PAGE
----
Nonetheless, the COVID-19 crisis could put a great deal of pressure on these projects, just as the Asian financial crisis put a great deal of pressure on the infrastructure projects of that era, particularly those in Southeast Asia.
Ultimately, many of those projects from that era required major restructurings, and the restructurings were often incredibly complex and very messy and not infrequently took several years to complete.
There are two basic sources of potential pressure for the recent crop of infrastructure projects structured on a PPP basis. The first is that if the COVID-19 economic crisis plays out in the same way that the Asian financial crisis did, any severe slowdown in the affected national economies could lead to a sharply lower level of demand for the services provided by or the product produced by the infrastructure project in question.
For instance, such a scenario could lead potentially to a far lower level of demand from the offtaker for the power being produced by an independent power project (IPP). Thus, the basic economics of the affected projects could come under stress as the project may not be generating the expected revenues due to the lessened demand.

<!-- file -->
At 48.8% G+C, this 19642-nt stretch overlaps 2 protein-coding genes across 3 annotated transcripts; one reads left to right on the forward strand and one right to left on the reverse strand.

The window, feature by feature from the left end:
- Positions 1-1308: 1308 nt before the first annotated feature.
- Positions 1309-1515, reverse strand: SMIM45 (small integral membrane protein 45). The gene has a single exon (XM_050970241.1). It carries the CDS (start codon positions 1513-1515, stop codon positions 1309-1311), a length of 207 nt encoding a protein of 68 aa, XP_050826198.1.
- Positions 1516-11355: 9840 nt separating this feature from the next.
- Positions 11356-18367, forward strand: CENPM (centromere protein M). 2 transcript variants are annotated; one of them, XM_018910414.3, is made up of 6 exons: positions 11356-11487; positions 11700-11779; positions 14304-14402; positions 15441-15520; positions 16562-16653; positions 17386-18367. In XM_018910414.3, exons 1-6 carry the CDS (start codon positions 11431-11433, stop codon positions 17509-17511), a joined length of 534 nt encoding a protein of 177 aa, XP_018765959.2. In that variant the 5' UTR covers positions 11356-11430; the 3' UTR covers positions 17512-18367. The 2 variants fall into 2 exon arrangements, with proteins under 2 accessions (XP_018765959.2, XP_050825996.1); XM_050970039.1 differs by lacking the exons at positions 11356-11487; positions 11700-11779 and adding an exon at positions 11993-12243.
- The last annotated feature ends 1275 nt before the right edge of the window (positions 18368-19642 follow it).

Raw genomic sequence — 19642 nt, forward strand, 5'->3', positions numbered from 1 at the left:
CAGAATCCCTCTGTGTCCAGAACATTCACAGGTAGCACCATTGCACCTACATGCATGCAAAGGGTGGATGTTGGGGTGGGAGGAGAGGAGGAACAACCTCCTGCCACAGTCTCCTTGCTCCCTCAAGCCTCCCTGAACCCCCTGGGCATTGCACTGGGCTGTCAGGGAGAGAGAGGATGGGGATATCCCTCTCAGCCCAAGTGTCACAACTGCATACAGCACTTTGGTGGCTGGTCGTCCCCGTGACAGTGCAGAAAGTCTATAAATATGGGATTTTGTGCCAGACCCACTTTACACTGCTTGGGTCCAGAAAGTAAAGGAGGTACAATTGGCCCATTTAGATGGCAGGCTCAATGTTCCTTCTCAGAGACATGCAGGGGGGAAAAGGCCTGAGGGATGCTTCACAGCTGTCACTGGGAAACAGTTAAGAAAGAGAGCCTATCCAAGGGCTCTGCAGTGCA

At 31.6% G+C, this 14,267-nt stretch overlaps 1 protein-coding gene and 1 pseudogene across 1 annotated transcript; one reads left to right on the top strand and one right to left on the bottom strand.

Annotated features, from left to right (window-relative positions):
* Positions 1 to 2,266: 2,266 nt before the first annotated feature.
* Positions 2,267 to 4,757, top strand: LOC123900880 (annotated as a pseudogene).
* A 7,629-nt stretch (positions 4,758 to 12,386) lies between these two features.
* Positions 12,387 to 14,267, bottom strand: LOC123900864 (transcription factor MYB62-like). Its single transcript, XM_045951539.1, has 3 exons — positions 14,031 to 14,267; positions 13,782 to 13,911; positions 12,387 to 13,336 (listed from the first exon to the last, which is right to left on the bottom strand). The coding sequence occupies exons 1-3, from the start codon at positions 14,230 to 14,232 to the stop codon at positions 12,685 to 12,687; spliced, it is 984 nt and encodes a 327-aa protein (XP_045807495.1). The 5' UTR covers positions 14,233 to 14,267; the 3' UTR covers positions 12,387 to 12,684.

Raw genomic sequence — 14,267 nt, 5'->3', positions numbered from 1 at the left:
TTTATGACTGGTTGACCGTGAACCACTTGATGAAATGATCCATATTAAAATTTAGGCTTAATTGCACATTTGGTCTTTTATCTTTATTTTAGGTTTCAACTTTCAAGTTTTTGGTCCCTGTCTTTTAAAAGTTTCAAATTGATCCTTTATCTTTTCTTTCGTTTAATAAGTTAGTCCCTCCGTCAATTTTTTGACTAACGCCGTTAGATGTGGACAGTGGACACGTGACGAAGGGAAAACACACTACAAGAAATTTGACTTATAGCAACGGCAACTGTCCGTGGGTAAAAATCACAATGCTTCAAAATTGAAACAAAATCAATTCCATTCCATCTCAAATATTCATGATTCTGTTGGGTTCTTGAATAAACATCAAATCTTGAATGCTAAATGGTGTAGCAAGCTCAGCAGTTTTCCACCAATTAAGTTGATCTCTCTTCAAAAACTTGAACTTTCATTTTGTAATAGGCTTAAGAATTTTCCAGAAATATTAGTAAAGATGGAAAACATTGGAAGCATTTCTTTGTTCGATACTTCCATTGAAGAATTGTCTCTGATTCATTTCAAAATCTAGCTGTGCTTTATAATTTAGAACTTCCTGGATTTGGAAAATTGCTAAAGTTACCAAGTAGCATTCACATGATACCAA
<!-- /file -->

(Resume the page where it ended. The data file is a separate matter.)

The second basic source of pressure could flow from any major depreciation of the local currency. If there has been a sharp depreciation of the local currency (and the currency risk has not been hedged), then it could become unaffordable for, say, an offtaker of power from an IPP to pay the tariff at the contractual rate set forth in the original power purchase agreement. The basic problem is that there is a currency mismatch: the offtaker receives revenues from its customers in the local currency, and yet the offtaker needs to pay the project effectively in a hard currency.
The scenarios described above of lower demand and a depreciated local currency could lead to serious pressures on the original contractual arrangements. The project may wish to hold its counterparty (e.g. the offtaker) to the original contractual arrangements, whereas the project’s counterparty may argue that it should no longer be bound by the original contractual arrangements since there has been a major change of circumstances since the relevant contracts were entered into.